During the news conference, Holz-Clause pointed out that the University is an ideal home for the SBDC, as the power of UConn’s network of more than 100,000 alumni can be tapped to serve as both mentors and connectors for small businesses to ensure they are successful. In addition, the six regional campuses provide the SBDC with an established network of satellite sites that are already engaged in local, state, and national business development efforts. She also noted the work of organizations such as UConn Ventures, which are helping to launch new businesses based on research and innovation at UConn.

“UConn is really focused on growing Connecticut’s economy from the ground up,” said Holz-Clause. “That’s why this partnership is such a perfect fit for us. It builds on some of our existing strengths and gives us a front-row seat for truly exciting developments in the state’s business community.”

Governor Malloy pointed out that “The reinvigorated Small Business Development Center takes our economic development strategy to a new level, combining the academic strength and resources of our flagship university with the knowledge and reach of our chambers of commerce, to bring technical and financial assistance to the sector responsible for the overwhelming majority of our jobs: small businesses.”

The Small Business Development Center program, administered by the federal government’s Small Business Administration, has been providing service to small businesses for more than 30 years and is one of the largest professional small business management and technical assistance networks in the nation with over 900 locations across the country.  In Connecticut, it had been based at Central Connecticut State University and the Connecticut State University System in recent years.  Previously, UConn had hosted the program.

For more information regarding the SBDC and its programs, please visit the newly designed  website at  www.ctsbdc.org. To learn more about UConn’s Office of Economic Development, please visit www.innovation.uconn.edu.



State's Small Business Program Targets Jobs, Economic Growth

When a survey of family owned businesses last year found almost two-thirds of respondents projecting sales and revenue growth in 2013, it appeared that optimism was on the upswing. This weeks’ news from Connecticut’s Department of Economic and Community Development (DECD) on the progress of the state’s Small Business Express Program, launched a year ago, may be a contributing factor. The Small Business Express Program (SBEP) supports the retention and growth of small business in Connecticut through a combination of loans and grants. SBEP incorporates a stream-lined process that provides financial assistance in the form of revolving loan funds, job creation incentives; and matching grants. The program is designed to provide small business with access to capital, support job creation, increase skill development and encourage private investment. SBEP loans and grants are intended to have a positive impact on the growth of the companies receiving the funds, and decd-logo-spelled-out-centeredcorrespondingly on Connecticut’s overall economy.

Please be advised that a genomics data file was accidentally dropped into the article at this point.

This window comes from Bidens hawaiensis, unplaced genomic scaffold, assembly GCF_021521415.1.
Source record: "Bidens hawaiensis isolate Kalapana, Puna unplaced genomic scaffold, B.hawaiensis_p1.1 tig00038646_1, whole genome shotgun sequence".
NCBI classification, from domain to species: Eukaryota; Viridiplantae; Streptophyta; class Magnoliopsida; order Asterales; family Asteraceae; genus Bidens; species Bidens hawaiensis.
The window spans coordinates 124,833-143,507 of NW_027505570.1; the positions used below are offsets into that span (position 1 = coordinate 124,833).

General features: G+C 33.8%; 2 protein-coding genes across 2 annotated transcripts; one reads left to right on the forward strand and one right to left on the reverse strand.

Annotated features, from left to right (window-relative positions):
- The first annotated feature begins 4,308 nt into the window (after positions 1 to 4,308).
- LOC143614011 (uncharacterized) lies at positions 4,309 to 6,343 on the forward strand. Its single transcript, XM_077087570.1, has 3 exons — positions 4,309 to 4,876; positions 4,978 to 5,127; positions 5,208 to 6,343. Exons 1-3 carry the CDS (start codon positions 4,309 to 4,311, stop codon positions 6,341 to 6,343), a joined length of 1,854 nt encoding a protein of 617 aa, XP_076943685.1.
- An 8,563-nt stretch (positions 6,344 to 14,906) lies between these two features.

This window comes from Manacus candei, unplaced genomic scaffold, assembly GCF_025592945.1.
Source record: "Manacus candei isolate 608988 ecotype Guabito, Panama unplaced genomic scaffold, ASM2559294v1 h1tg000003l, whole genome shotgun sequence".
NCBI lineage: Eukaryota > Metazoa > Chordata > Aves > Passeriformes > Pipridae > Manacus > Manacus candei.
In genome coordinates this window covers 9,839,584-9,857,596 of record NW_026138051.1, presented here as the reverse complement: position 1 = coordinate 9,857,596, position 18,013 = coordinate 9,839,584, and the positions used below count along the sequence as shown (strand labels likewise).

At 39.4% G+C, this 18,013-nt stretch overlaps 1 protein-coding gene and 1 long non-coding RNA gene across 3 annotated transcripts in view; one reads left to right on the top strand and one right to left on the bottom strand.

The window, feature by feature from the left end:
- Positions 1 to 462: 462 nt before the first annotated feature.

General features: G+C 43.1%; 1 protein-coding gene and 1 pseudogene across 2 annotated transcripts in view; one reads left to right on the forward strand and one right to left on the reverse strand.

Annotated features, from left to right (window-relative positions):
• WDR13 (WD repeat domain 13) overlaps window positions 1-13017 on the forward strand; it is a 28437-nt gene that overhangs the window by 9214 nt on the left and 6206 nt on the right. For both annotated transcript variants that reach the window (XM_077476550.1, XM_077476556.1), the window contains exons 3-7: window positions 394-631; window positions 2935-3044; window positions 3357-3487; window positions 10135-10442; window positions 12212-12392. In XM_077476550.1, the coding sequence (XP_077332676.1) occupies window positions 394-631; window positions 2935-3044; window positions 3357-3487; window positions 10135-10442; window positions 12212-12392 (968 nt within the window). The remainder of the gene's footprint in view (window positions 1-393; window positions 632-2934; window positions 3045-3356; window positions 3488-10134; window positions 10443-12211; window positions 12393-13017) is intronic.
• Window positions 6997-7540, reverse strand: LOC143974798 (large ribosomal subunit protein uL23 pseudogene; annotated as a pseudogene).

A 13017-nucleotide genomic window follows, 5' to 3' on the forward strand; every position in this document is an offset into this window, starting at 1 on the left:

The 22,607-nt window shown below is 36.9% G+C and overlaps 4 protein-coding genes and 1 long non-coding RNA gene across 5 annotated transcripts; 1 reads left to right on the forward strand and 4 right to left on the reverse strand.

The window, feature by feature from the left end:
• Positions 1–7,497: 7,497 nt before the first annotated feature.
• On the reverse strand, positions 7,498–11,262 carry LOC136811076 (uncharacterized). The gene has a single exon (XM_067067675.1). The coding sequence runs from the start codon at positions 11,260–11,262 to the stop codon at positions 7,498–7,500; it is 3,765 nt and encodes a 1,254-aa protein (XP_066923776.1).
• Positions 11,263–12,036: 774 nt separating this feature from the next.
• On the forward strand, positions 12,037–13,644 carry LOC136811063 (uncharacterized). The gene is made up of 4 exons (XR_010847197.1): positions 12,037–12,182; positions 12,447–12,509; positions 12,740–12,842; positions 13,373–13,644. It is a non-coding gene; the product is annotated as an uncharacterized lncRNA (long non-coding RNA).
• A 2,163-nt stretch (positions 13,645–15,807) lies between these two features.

Slightly more than 1,607 businesses with 100 or fewer employees applied for loans or matching grants in the program's first year, according to state officials. DECD approved just over half of the applications, and the program is currently helping about 500 small businesses retain 4,616 jobs and to create another 1,738.

The DECD authorized $67.2 million in financing to 494 companies through Dec. 31 -- $27.5 million in loans and $39.7 million in grants. It has already received $412,130 in principal and interest payments. State officials are reviewing applications from another 271 businesses, for an additional $38.3 million.

Components of the program include:

  • Small Business Express Revolving Loan Fund - Loans are available at a minimum of $10,000 to a maximum of $100,000 to assist small businesses with capital and operational needs.
  • Small Business Job Creation Incentive Program - Deferred Loans are available at a minimum of $10,000 and a maximum of $250,000 to assist small businesses to spur growth. DECD may forgive all or part of loan based on the attainment of job creation goals.
  • Small Business Creation Matching Grant Program - Grants are available at a minimum of $10,000 and a maximum of $100,000 to provide a dollar-for-dollar matching grant for specific job creation, capital investment and working capital goals.

The SBEP program assistance has leveraged approximately $40 million in private investment, according to DECD figures. Some participating business owners have noted that banks became more willing to lend once the business is accepted into the program.